I’m always interested in process, so can you tell me what was different about writing this book than your last one? What surprised you about it?
Well, for starters, I did all my revising and a good part of my writing in the kitchen of my house. My other books had been written in a room I considered my office, but that didn't work this time, and I'm not sure why. I wrote a lot of this standing up at a table containing fresh fruits and home-canned vegetables. Garlic and onions were always nearby. Dishes were piling up behind me. What surprised me is that I managed to actually wrestle these stories into shape. There were times when the whole collection seemed unwieldy, impossible to manage, like a school room full of unruly, undisciplined children. Did I gain weight while finishing this book? Yes, a little.

What kind of writer are you? Do you have rituals? Do you plot out your novels or just fly by the seat of your pen? How do you craft your stories?
I start writing when I've got an interesting character in a tough situation, and then I write as much as I can and then I step back and see what I've got and try to figure out what I want to achieve. In the early stages I work organically, feeling my way along, but then I analyze and scheme and shape and make maps of cause-and-effect relationships. My background is in mathematics, so I've always gotten a lot of good out of my left brain. I've heard a lot of people warn writers against too much analysis of their own writing, so I guess I work differently than those writers.  Joyce Carol Oates says she always knows where she's going when she sits down to write, and I wish I could have me a little more of that.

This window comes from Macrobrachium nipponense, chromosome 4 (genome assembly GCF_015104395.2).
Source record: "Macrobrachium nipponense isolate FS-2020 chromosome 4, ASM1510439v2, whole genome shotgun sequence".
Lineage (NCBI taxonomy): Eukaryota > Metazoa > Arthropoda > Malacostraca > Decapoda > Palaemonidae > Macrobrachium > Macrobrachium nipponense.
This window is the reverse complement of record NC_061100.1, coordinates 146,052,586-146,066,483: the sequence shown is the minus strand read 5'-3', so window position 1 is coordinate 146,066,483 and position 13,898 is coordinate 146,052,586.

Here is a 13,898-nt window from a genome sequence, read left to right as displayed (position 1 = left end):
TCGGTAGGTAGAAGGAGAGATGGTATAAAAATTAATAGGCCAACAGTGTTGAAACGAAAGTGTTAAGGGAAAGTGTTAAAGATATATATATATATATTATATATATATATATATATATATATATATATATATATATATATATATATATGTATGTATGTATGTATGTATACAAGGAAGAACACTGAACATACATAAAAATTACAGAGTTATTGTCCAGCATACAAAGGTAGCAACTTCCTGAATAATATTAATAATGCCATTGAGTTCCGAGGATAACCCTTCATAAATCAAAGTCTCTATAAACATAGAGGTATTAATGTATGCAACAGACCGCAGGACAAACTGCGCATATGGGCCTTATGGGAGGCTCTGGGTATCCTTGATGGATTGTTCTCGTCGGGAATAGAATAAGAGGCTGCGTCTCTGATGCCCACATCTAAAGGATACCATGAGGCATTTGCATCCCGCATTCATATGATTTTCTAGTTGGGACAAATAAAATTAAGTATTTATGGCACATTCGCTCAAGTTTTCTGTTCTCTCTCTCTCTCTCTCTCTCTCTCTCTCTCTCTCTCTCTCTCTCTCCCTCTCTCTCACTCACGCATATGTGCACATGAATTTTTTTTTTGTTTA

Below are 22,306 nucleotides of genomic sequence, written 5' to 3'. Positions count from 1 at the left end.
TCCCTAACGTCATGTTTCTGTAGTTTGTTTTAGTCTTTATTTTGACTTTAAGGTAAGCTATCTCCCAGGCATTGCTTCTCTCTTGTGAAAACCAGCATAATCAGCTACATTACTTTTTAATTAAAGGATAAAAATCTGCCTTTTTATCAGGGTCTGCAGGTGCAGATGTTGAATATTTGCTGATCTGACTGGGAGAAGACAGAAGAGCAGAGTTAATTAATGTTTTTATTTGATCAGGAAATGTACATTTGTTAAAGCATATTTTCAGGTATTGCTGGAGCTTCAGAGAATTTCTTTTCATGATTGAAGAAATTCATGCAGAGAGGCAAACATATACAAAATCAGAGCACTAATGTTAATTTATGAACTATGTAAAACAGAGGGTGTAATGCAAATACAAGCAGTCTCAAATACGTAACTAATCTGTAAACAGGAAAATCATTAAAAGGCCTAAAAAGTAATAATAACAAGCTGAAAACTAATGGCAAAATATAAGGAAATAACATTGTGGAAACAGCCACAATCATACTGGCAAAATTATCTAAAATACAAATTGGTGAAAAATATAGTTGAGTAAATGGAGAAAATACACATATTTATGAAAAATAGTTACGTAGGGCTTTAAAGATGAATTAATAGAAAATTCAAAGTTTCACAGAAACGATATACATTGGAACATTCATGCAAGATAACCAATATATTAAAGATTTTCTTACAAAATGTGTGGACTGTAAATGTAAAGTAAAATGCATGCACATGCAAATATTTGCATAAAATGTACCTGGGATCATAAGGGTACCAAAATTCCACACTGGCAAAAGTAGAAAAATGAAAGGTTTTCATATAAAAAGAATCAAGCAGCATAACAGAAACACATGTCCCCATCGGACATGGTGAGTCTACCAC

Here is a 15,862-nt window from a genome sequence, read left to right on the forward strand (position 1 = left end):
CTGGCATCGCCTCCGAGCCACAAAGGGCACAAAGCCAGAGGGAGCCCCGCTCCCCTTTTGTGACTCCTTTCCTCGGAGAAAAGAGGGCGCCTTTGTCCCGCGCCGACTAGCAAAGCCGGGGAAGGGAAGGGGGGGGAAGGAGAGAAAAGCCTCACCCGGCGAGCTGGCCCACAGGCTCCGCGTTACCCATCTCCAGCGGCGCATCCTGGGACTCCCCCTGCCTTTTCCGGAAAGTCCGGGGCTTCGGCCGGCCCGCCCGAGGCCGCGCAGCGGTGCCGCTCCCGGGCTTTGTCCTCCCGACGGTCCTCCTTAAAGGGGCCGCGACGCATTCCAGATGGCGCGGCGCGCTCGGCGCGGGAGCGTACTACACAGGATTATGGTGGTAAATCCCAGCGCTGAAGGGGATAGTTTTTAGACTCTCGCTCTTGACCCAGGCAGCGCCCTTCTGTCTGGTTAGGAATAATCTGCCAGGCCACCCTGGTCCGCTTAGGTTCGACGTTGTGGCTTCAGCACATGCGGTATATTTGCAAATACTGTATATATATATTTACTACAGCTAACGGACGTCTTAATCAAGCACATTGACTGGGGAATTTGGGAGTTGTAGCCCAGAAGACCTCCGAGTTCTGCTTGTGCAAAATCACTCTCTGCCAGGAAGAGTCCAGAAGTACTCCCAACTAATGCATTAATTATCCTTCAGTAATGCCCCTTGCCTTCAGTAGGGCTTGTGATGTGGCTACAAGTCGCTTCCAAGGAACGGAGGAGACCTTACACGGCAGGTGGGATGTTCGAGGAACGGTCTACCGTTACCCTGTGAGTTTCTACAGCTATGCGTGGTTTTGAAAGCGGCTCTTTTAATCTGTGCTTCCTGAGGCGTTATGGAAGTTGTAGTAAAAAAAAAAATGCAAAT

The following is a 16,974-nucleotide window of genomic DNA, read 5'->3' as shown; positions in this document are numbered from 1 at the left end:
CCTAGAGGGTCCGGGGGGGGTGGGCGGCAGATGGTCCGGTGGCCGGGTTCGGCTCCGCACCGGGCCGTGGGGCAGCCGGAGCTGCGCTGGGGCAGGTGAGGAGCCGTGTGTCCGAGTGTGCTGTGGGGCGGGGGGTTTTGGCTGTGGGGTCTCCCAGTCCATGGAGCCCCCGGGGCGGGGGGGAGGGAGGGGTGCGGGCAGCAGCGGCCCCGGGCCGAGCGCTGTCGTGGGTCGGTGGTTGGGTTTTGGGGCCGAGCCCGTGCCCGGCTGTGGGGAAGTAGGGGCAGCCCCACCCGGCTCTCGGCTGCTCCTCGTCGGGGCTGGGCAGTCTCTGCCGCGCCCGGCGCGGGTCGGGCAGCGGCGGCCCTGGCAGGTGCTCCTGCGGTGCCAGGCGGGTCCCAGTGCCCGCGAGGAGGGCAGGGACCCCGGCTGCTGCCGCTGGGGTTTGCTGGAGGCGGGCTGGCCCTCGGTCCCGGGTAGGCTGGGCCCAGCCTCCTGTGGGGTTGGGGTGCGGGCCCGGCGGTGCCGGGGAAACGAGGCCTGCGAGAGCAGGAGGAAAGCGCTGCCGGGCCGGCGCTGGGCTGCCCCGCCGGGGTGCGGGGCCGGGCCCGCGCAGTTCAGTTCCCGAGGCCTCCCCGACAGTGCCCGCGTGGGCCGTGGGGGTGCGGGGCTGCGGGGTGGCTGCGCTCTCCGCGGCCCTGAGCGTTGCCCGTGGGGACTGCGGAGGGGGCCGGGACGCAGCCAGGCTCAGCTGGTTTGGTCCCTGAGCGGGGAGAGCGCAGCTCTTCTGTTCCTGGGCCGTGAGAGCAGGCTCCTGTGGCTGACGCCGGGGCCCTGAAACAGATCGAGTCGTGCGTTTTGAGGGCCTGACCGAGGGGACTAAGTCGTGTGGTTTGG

What’s obsessing you now and why?
I'm obsessing about all the wrong things right now. I'm obsessing about my book tour for Mothers, Tell Your Daughters, and I'm obsessing about my health and exercise and how to winterize our drafty old house. I'd like to be obsessing about women and their chickens (a profound relationship) or about mushrooms (I love almost every kind of mushroom and need to go out for aging.) I'm obsessing a little bit about my new novel about a girl who loves mathematics--I hope to obsess more soon. Oh, and folding bikes. I have one folding bike, and I want more folding bikes. Or I want to play around riding them anyway.

What question didn’t I ask that I should have?
You could have asked me about the difference between a donkey and a mule. You probably know, but in case some of your readers don't know, a donkey is one of the world's three equines (horse, donkey, zebra). A mule is a creature born of a donkey father with a horse or pony mother, and it's sterile. Two times in the history of the world, it has been documented that a female mule gave birth.  The recent one was a mule giving birth to a mule daughter. If my book has a mascot, it's that pair of mules.